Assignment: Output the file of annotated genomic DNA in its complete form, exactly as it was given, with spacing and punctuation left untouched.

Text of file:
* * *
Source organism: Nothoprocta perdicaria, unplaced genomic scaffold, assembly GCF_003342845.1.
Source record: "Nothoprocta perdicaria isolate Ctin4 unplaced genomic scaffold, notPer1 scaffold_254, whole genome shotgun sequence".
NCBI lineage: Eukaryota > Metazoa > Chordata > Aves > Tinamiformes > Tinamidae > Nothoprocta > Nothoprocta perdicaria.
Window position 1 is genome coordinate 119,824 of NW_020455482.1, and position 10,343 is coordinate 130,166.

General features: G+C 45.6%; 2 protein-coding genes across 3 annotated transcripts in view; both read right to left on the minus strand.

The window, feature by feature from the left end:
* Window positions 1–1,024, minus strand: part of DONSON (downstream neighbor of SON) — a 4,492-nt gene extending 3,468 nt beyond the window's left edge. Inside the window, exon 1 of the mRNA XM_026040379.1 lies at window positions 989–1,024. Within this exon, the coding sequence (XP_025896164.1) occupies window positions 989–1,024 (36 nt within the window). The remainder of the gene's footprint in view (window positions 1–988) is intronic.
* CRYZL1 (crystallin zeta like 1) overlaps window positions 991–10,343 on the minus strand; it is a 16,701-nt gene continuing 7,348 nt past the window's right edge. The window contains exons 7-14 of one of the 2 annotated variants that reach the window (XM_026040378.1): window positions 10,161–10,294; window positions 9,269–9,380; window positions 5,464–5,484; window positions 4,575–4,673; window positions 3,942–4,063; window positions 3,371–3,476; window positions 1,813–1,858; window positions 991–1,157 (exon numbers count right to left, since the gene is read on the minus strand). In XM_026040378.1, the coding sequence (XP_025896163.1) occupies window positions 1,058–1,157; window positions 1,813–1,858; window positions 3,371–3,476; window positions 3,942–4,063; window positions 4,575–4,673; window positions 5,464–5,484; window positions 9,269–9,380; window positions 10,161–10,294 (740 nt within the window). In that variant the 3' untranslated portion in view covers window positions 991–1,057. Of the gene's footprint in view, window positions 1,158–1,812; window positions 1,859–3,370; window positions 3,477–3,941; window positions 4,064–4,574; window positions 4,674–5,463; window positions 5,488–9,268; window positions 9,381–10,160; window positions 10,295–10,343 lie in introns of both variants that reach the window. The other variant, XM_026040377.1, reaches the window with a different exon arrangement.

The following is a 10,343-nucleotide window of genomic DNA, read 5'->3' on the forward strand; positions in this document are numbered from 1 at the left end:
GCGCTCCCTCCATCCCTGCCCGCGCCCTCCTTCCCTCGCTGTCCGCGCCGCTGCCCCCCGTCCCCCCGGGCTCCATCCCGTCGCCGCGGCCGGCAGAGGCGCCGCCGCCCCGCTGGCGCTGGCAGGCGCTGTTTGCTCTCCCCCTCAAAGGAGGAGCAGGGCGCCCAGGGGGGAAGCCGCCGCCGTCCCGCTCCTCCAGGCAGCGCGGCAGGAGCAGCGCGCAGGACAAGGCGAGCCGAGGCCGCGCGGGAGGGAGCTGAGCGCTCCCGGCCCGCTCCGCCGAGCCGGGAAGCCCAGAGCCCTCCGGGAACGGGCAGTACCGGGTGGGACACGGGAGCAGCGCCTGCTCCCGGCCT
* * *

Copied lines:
Source organism: Nothoprocta perdicaria, unplaced genomic scaffold, assembly GCF_003342845.1.
Source record: "Nothoprocta perdicaria isolate Ctin4 unplaced genomic scaffold, notPer1 scaffold_254, whole genome shotgun sequence".
NCBI lineage: Eukaryota > Metazoa > Chordata > Aves > Tinamiformes > Tinamidae > Nothoprocta > Nothoprocta perdicaria.
Window position 1 is genome coordinate 119,824 of NW_020455482.1, and position 10,343 is coordinate 130,166.

General features: G+C 45.6%; 2 protein-coding genes across 3 annotated transcripts in view; both read right to left on the minus strand.

The window, feature by feature from the left end:
* Window positions 1–1,024, minus strand: part of DONSON (downstream neighbor of SON) — a 4,492-nt gene extending 3,468 nt beyond the window's left edge. Inside the window, exon 1 of the mRNA XM_026040379.1 lies at window positions 989–1,024. Within this exon, the coding sequence (XP_025896164.1) occupies window positions 989–1,024 (36 nt within the window). The remainder of the gene's footprint in view (window positions 1–988) is intronic.
* CRYZL1 (crystallin zeta like 1) overlaps window positions 991–10,343 on the minus strand; it is a 16,701-nt gene continuing 7,348 nt past the window's right edge. The window contains exons 7-14 of one of the 2 annotated variants that reach the window (XM_026040378.1): window positions 10,161–10,294; window positions 9,269–9,380; window positions 5,464–5,484; window positions 4,575–4,673; window positions 3,942–4,063; window positions 3,371–3,476; window positions 1,813–1,858; window positions 991–1,157 (exon numbers count right to left, since the gene is read on the minus strand). In XM_026040378.1, the coding sequence (XP_025896163.1) occupies window positions 1,058–1,157; window positions 1,813–1,858; window positions 3,371–3,476; window positions 3,942–4,063; window positions 4,575–4,673; window positions 5,464–5,484; window positions 9,269–9,380; window positions 10,161–10,294 (740 nt within the window). In that variant the 3' untranslated portion in view covers window positions 991–1,057. Of the gene's footprint in view, window positions 1,158–1,812; window positions 1,859–3,370; window positions 3,477–3,941; window positions 4,064–4,574; window positions 4,674–5,463; window positions 5,488–9,268; window positions 9,381–10,160; window positions 10,295–10,343 lie in introns of both variants that reach the window. The other variant, XM_026040377.1, reaches the window with a different exon arrangement.

The following is a 10,343-nucleotide window of genomic DNA, read 5'->3' on the forward strand; positions in this document are numbered from 1 at the left end:
GCGCTCCCTCCATCCCTGCCCGCGCCCTCCTTCCCTCGCTGTCCGCGCCGCTGCCCCCCGTCCCCCCGGGCTCCATCCCGTCGCCGCGGCCGGCAGAGGCGCCGCCGCCCCGCTGGCGCTGGCAGGCGCTGTTTGCTCTCCCCCTCAAAGGAGGAGCAGGGCGCCCAGGGGGGAAGCCGCCGCCGTCCCGCTCCTCCAGGCAGCGCGGCAGGAGCAGCGCGCAGGACAAGGCGAGCCGAGGCCGCGCGGGAGGGAGCTGAGCGCTCCCGGCCCGCTCCGCCGAGCCGGGAAGCCCAGAGCCCTCCGGGAACGGGCAGTACCGGGTGGGACACGGGAGCAGCGCCTGCTCCCGGCCT